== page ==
Chernobyl is a city in northern Ukraine that went through an apocalyptic event in 1986. It shook the entire world with the explosion of the Reactor 4 of the Chernobyl Nuclear Power Plant. The painful occurrence caused instant deaths of 31 people and the spread of radioactive clouds in all of Europe. It led to its evacuation. Today, its landscape is characterized by the extremes of tangible and intangible characteristics. The former being the engineering interventions and the latter one as the strangeness and ghostliness instilled in the soil of Chernobyl. The architectural scenario of Chernobyl has smouldered in the past. But it is expected to rise from the ashes eliminating the eeriness and shine bright.

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Chernobyl post explosion_ ©Scientific American
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Chernobyl Nuclear Reactor_ ©National Geographic
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Pripyat Amusement Park_ ©The Atlantic

Chernobyl Architecture in the 1980s

In the 1970s, a nuclear power plant was constructed and named after the Soviet Union President, Vladimir Lenin. It was the first power station to be built in Ukraine. Located to the north of the capital city, Kiev, there were a total of four nuclear reactors. As an expansion plan, two more reactors were to be erected. Unfortunately, this scheme got abandoned post-disaster. The town of Pripyat was the closest settlement which housed the workers and their families. It grew with the Soviet modernist architecture, including a few elements like the 160 prefabricated apartment blocks that were provided by the state to the workers. In addition to a widely photographed amusement park, Pripyat developed with over 13000 apartments. The urbanization plan alongside the power plant established around 100 schools and a hospital. A period predominant of Brutalist architecture in concrete was given more life with the introduction of colour in the stained glass windows. After the disaster in 1986, an evacuation process began in Pripyat. As a replacement, the city – Slavutych was established to accommodate the power plant workers and their families.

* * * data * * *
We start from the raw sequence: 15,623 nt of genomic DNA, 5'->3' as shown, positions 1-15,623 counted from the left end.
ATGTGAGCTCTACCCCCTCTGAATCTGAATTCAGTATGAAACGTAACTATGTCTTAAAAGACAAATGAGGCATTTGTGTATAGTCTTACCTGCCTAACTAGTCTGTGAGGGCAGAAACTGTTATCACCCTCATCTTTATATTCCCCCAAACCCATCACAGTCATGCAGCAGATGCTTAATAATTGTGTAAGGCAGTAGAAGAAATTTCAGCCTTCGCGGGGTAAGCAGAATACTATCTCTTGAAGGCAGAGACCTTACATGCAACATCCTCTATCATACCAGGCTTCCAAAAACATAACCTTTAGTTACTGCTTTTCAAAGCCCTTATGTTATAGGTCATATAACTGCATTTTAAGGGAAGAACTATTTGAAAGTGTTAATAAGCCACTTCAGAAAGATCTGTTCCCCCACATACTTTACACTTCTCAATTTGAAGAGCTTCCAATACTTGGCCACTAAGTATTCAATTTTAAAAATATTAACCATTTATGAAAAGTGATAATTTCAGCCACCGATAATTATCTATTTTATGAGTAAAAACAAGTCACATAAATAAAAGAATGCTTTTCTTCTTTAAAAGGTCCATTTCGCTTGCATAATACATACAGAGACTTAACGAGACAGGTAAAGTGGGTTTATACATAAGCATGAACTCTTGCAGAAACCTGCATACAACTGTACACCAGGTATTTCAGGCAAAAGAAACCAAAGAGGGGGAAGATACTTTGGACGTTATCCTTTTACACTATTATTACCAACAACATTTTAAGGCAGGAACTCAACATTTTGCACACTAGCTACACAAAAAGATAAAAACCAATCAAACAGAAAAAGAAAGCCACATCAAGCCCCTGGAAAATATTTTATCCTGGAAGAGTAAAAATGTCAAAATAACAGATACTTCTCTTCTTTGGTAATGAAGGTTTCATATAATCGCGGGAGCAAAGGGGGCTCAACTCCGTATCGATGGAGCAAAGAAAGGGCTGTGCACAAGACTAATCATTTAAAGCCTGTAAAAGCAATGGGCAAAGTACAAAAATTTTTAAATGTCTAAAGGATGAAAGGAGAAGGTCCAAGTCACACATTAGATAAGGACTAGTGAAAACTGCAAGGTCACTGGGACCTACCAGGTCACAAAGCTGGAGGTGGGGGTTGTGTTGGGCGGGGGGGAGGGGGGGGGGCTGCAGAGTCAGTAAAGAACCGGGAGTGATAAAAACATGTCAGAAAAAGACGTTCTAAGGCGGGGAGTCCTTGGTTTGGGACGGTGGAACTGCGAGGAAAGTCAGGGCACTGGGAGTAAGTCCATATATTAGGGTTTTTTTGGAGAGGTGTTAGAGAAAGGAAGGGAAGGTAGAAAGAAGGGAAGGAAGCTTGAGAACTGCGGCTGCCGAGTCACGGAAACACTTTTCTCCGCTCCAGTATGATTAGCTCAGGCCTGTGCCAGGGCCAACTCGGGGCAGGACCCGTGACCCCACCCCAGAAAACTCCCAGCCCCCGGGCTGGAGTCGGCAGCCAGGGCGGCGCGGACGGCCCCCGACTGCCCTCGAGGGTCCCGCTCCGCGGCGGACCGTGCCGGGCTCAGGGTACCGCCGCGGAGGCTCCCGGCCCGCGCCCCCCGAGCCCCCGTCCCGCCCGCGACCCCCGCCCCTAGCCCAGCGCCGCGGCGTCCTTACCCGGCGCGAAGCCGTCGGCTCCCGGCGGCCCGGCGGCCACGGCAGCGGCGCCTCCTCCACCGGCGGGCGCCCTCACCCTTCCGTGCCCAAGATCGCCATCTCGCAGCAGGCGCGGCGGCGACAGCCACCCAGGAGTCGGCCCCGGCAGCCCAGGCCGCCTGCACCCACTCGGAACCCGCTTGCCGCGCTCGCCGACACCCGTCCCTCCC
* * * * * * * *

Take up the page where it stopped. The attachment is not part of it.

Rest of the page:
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The New Safe Confinement under construction_ ©Flickr
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The New Safe Confinement completed_ ©EBRD

Chernobyl Architecture post Disaster

After the painful disaster in 1986, no habitation was possible in Chernobyl and Pripyat. To secure the damaged nuclear reactor, a team of engineers proposed the construction of the world’s largest movable metal structure. The New Safe Confinement, an arched steel structure, was completed in 2017. The total project cost went over $1.7 billion.  It was assembled on a piece of land nearby, placed on rails and then moved into place with hydraulic jacks. The arch frame made of tubular steel members is a lattice construction that spans over 260 metres; while being 110 metres high and 165 metres long. The structure weighing 36,000 tonnes had to be moved 327 metres for it to be directly over the reactor building. It was large enough to accommodate two Boeing 777s and a Statue of Liberty!